A few remarks before I state the theorem and its proof: the hoop conjecture is a lot more approachable in spherical symmetry due to various simplifications resulting from the symmetry reductions. We will take the approach that the horizon to consider is the apparent horizon. First, the definition of mass is no-longer indistinct: a natural mass to take in spherical symmetry is the Hawking mass (a.k.a. the Misner-Sharp mass). It approaches the ADM mass at spatial infinity, and it approaches the Bondi mass at future null infinity. It is “positive” in the sense that it cannot become negative from evolution of data with positive mass. And it has very nice monotonicity properties provided that the region of space-time under consideration does not contain a white-hole. (The monotonicity properties are even nicer if you also assume the region does not contain a black-hole… but that is what we are trying to address, so we’d be begging the question if we assume it.) Secondly, the notion of a circumference is also natural: we can just take 2\pi times the area-radius of the orbits of spherical symmetry. The region we wish to consider is naturally the “interior” to some symmetry orbit. Thirdly, by Birkhoff’s theorem, the only vacuum, spherically symmetric solutions in general relativity are Minkowski space and the Schwarzschild solution. So in a sense we can safely rule out the pure gravitational-waves problem. With these preferred objects, the statement of the conjecture becomes more tractable.

Well then: here is the theorem. (The result of this theorem, or at least the computations leading up to it, is certainly well-known to at least Christodoulou and Mihalis Dafermos. Knowledge of it likely dates to even earlier. I will not make an effort to establish historical primacy.)

Theorem A
Let (M,g, \Phi) be a spherically-symmetric space-time with matter fields \Phi. Assume Einstein’s equation R_{ab} - \frac12 R g_{ab} = 8\pi T_{ab} is satisfied. Let \Sigma be a space-like hypersurface in M diffeomorphic to S^3 with two disjoint balls removed. Assume \Sigma is invariant under the spherical symmetry, and that its boundary is the disjoint union of two spherical orbits S_i, S_f, with r(S_i) < r(S_f) where r is the area radius function. And lastly assume that \Sigma contains no trapped surfaces. Then the following inequality must be satisfied:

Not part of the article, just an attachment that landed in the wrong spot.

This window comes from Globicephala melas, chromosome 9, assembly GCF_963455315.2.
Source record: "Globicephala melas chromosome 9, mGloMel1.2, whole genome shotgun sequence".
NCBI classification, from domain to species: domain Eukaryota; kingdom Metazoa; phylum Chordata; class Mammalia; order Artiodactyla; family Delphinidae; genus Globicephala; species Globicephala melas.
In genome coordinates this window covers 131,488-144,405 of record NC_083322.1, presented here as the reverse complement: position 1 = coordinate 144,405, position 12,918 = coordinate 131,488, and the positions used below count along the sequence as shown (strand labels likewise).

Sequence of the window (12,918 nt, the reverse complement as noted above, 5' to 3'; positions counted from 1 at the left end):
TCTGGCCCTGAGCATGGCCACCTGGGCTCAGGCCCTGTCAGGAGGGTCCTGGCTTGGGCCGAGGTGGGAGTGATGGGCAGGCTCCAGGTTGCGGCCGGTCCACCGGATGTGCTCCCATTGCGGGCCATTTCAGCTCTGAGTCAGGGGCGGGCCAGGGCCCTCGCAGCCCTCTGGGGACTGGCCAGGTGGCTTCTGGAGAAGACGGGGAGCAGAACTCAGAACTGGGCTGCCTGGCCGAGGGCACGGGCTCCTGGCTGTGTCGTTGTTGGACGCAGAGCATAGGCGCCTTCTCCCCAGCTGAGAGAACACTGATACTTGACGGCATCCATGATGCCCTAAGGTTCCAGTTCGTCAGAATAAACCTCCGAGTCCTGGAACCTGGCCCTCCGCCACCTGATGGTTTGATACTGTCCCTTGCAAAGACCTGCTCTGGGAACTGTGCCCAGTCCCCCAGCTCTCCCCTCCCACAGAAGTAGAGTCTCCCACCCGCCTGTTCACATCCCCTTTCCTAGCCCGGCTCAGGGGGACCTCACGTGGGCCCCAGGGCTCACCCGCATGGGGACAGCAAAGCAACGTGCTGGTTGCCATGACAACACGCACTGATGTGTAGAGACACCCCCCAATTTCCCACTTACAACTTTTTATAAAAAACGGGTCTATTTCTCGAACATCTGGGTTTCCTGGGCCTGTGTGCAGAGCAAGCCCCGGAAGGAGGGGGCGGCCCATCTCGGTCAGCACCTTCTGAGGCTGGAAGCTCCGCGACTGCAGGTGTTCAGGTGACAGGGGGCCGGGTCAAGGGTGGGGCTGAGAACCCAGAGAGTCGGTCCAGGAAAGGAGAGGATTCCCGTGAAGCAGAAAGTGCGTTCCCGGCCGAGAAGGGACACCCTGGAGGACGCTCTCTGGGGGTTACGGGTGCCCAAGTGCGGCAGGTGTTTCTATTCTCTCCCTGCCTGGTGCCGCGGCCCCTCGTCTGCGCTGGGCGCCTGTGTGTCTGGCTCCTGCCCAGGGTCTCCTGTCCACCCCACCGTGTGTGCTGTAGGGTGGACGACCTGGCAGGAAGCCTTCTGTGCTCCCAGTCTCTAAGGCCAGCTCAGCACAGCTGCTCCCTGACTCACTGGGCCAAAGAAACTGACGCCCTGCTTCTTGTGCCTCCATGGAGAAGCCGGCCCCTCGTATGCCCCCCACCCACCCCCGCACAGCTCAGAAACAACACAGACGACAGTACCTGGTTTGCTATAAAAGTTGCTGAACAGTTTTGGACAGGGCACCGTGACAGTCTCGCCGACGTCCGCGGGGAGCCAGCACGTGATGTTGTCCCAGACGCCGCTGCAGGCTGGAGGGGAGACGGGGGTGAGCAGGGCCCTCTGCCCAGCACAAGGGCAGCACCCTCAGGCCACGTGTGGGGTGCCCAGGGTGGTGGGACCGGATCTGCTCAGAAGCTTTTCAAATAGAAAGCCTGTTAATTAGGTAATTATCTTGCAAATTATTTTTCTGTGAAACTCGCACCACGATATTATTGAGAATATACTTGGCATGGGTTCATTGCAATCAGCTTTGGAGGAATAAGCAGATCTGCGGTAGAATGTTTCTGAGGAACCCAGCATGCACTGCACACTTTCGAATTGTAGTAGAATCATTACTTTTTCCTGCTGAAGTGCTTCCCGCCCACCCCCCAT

\displaystyle \frac{ m(S_f) - m(S_i) }{ \frac{4\pi}{3} (r(S_f)^3 - r(S_i)^3)} > \inf_{s\in\Sigma}\inf_{v\in T_s\Sigma, g(v,v) = 1} T(\tau,\tau + v)
where m is the Hawking mass function mapping two surfaces in M to the real numbers, and \tau is a unit-normal vector field to \Sigma.

Remark B
A quick remark on the content of the theorem. The left hand side is purely geometric: it can be seen as an average Hawking mass density (the denominator is roughly the volume contained in the three-dimensional surface \Sigma). The right hand side is physical. The first infimum, taken over all directions on \Sigma, can be seen as establishing at a point the smallest mass density as seen by all possible observers [basically the one who is co-moving with the matter]; this sort of “normalizes” the mass to be independent of local Lorentz transformations.

Before I present the proof, it will be necessary to first define the terms already used in the theorem. Below I will give a quick account of some facts about general spherically-symmetric space-times. The computations were carried out by Christodoulou in section 3 of his paper on the “two-phase model”; a summary of the results can also be found in Dafermo’s paper on a general extension principle in spherical symmetry. (See Dafermo’s paper for some nice pictures of what’s going on here; for more basic geometric things, see O’Neill’s Semi-Riemannian Geometry.)